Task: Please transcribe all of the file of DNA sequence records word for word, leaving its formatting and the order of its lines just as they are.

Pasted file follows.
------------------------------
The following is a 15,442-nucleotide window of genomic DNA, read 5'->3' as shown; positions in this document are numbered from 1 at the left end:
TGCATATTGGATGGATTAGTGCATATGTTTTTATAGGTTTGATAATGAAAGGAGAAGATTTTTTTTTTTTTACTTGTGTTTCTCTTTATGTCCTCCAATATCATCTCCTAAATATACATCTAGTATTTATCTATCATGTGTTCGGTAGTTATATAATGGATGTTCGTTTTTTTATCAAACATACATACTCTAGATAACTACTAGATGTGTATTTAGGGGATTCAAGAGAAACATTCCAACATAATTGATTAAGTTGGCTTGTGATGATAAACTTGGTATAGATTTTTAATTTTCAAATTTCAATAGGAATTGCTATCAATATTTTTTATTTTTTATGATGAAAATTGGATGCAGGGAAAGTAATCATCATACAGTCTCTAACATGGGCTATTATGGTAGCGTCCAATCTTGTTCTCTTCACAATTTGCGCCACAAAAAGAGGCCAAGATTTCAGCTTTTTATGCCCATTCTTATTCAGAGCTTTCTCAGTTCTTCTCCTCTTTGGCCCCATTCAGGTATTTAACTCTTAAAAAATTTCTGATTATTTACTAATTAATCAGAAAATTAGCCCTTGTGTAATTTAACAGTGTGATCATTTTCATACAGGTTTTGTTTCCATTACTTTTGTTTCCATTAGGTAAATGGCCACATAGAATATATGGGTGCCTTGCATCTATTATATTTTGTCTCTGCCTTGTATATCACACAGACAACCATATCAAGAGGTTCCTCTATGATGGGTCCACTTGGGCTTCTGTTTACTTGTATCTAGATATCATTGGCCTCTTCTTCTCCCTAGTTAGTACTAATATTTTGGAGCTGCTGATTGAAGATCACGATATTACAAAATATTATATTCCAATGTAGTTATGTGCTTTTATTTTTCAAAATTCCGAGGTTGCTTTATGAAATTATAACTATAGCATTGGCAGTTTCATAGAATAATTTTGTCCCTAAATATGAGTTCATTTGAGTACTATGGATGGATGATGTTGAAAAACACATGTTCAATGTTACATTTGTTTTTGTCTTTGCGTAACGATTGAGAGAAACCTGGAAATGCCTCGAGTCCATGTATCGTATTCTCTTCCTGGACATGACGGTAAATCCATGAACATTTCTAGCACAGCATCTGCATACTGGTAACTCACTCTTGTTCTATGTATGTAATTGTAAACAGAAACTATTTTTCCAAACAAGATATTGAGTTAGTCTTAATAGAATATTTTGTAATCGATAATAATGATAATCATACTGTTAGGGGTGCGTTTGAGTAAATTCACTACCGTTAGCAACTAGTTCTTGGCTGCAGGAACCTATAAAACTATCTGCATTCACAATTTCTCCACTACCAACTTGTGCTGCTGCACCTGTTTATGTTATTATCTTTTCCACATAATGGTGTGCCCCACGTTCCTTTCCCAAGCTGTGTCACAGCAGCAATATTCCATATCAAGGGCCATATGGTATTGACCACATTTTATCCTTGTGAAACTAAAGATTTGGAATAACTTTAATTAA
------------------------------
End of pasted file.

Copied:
The following is a 15,442-nucleotide window of genomic DNA, read 5'->3' as shown; positions in this document are numbered from 1 at the left end:
TGCATATTGGATGGATTAGTGCATATGTTTTTATAGGTTTGATAATGAAAGGAGAAGATTTTTTTTTTTTTACTTGTGTTTCTCTTTATGTCCTCCAATATCATCTCCTAAATATACATCTAGTATTTATCTATCATGTGTTCGGTAGTTATATAATGGATGTTCGTTTTTTTATCAAACATACATACTCTAGATAACTACTAGATGTGTATTTAGGGGATTCAAGAGAAACATTCCAACATAATTGATTAAGTTGGCTTGTGATGATAAACTTGGTATAGATTTTTAATTTTCAAATTTCAATAGGAATTGCTATCAATATTTTTTATTTTTTATGATGAAAATTGGATGCAGGGAAAGTAATCATCATACAGTCTCTAACATGGGCTATTATGGTAGCGTCCAATCTTGTTCTCTTCACAATTTGCGCCACAAAAAGAGGCCAAGATTTCAGCTTTTTATGCCCATTCTTATTCAGAGCTTTCTCAGTTCTTCTCCTCTTTGGCCCCATTCAGGTATTTAACTCTTAAAAAATTTCTGATTATTTACTAATTAATCAGAAAATTAGCCCTTGTGTAATTTAACAGTGTGATCATTTTCATACAGGTTTTGTTTCCATTACTTTTGTTTCCATTAGGTAAATGGCCACATAGAATATATGGGTGCCTTGCATCTATTATATTTTGTCTCTGCCTTGTATATCACACAGACAACCATATCAAGAGGTTCCTCTATGATGGGTCCACTTGGGCTTCTGTTTACTTGTATCTAGATATCATTGGCCTCTTCTTCTCCCTAGTTAGTACTAATATTTTGGAGCTGCTGATTGAAGATCACGATATTACAAAATATTATATTCCAATGTAGTTATGTGCTTTTATTTTTCAAAATTCCGAGGTTGCTTTATGAAATTATAACTATAGCATTGGCAGTTTCATAGAATAATTTTGTCCCTAAATATGAGTTCATTTGAGTACTATGGATGGATGATGTTGAAAAACACATGTTCAATGTTACATTTGTTTTTGTCTTTGCGTAACGATTGAGAGAAACCTGGAAATGCCTCGAGTCCATGTATCGTATTCTCTTCCTGGACATGACGGTAAATCCATGAACATTTCTAGCACAGCATCTGCATACTGGTAACTCACTCTTGTTCTATGTATGTAATTGTAAACAGAAACTATTTTTCCAAACAAGATATTGAGTTAGTCTTAATAGAATATTTTGTAATCGATAATAATGATAATCATACTGTTAGGGGTGCGTTTGAGTAAATTCACTACCGTTAGCAACTAGTTCTTGGCTGCAGGAACCTATAAAACTATCTGCATTCACAATTTCTCCACTACCAACTTGTGCTGCTGCACCTGTTTATGTTATTATCTTTTCCACATAATGGTGTGCCCCACGTTCCTTTCCCAAGCTGTGTCACAGCAGCAATATTCCATATCAAGGGCCATATGGTATTGACCACATTTTATCCTTGTGAAACTAAAGATTTGGAATAACTTTAATTAA